Lufthansa shares fall amid cash drain warning

Kumutha Ramanathan
·Contributor
·2 min read
An airplane of Lufthansa is seen by the control tower of newly opened BER Berlin Brandenburg Willy Brandt Airport in Schoenefeld near Berlin, Germany on November 4, 2020. The airport started operation on Oktober 31, 2020 with almost 11 years of delay from the first prevented opening. (Photo by Emmanuele Contini/NurPhoto via Getty Images)
Lufthansa plans to offer a maximum of 25% of last year’s capacity from October to December as it braces for weaker air travel demand in the winter. Photo: Emmanuele Contini/NurPhoto via Getty Images

German air carrier Lufthansa AG (LHA.DE) saw its shares fall on Thursday as it announced it was facing a major cash loss in its Q3 report.

Shares fell by at least 1.2% in early trading on Thursday.

It reported a loss of €1.3bn (£1.19bn) in adjusted earnings before interest and taxes (EBIT) in the third quarter, compared to a profit of €1.3bn in the same period a year ago, highlighting that the global coronavirus pandemic continued to have a “considerable impact” on its earnings. This was largely due to customer reimbursements of ticket costs for coronavirus-related flight cancellations, which amounted to €2bn.

Lufthansa shares fell after it reported major cash flow losses in its Q3 report.
Lufthansa shares fell after it reported major cash flow losses in its Q3 report. Chart: Yahoo Finance UK

“Strict cost savings and the expansion of our flight program enabled us to significantly reduce the operating cash drain in the third quarter, compared to the previous quarter,” Carsten Spohr, CEO of Deutsche Lufthansa AG said in a statement of Thursday.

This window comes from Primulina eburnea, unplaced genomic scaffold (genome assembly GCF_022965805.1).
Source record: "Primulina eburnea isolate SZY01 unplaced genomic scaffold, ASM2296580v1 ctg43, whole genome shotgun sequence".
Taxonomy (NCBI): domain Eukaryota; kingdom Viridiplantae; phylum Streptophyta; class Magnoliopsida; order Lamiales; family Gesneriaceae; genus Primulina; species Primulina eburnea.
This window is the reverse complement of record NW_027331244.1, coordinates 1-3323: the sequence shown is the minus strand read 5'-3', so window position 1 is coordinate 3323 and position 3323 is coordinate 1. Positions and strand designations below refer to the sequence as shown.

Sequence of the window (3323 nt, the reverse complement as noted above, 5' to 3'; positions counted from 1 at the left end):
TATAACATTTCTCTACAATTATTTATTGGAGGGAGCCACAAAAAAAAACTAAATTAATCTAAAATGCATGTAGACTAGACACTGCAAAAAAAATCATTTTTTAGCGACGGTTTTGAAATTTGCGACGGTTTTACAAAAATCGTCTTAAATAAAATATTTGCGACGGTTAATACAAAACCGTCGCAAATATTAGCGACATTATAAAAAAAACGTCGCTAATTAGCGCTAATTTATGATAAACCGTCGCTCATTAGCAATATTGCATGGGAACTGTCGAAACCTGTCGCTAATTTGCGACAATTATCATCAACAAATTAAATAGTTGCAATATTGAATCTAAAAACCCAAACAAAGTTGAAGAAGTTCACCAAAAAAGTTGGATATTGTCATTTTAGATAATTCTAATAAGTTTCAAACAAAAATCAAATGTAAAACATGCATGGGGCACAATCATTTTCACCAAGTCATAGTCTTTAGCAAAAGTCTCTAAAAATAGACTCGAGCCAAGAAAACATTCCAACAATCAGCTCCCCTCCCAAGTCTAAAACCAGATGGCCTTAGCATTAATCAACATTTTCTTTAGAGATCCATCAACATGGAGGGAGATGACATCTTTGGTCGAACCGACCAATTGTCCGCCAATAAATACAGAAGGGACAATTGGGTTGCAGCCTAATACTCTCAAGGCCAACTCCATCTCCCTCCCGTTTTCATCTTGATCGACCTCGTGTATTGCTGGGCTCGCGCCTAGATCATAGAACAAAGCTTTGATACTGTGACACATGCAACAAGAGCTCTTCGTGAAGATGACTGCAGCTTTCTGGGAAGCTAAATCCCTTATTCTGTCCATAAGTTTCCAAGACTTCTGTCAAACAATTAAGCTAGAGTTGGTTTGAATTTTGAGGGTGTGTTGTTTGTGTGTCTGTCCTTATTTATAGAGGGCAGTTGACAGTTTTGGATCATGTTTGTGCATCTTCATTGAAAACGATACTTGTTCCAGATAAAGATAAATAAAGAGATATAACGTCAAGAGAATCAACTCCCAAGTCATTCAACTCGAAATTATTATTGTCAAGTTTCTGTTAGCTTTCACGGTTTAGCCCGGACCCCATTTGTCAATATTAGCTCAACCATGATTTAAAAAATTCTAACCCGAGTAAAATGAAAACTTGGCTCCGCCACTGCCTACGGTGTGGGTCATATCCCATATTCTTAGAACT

The company wants “to return to a positive operating cash flow in the course of the coming year” and plans on doing so by advancing restructuring programs throughout the business that will make it “more efficient in all areas.”

It also said it needs to double operations from current levels to stem the losses, signalling the wider issues the airline industry faces as more countries introduce COVID-19 lockdowns. As a result, the business will adjust its original planning and offer a maximum of 25% of last year’s capacity from October to December as it braces for weaker air travel demand in the winter.

The UK, for instance, begins a one-month lockdown on Thursday.

READ MORE: Coronavirus: England goes into second lockdown for one month

“We are now at the beginning of a winter that will be hard and challenging for our industry,” said Sphor. “We are determined to use the inevitable restructuring to further expand our relative competitive advantage. We aspire to remain the leading European airline group following the end of the crisis.”

The UK airline industry as a whole has also seen its worst third quarter on record, as the confidence in travel continues to be knocked by the COVID-19 pandemic.

There were no new orders for aircraft in September, and only 13 orders placed during the entire financial quarter, according to ADS, the UK trade organisation representing businesses across the aerospace industry.

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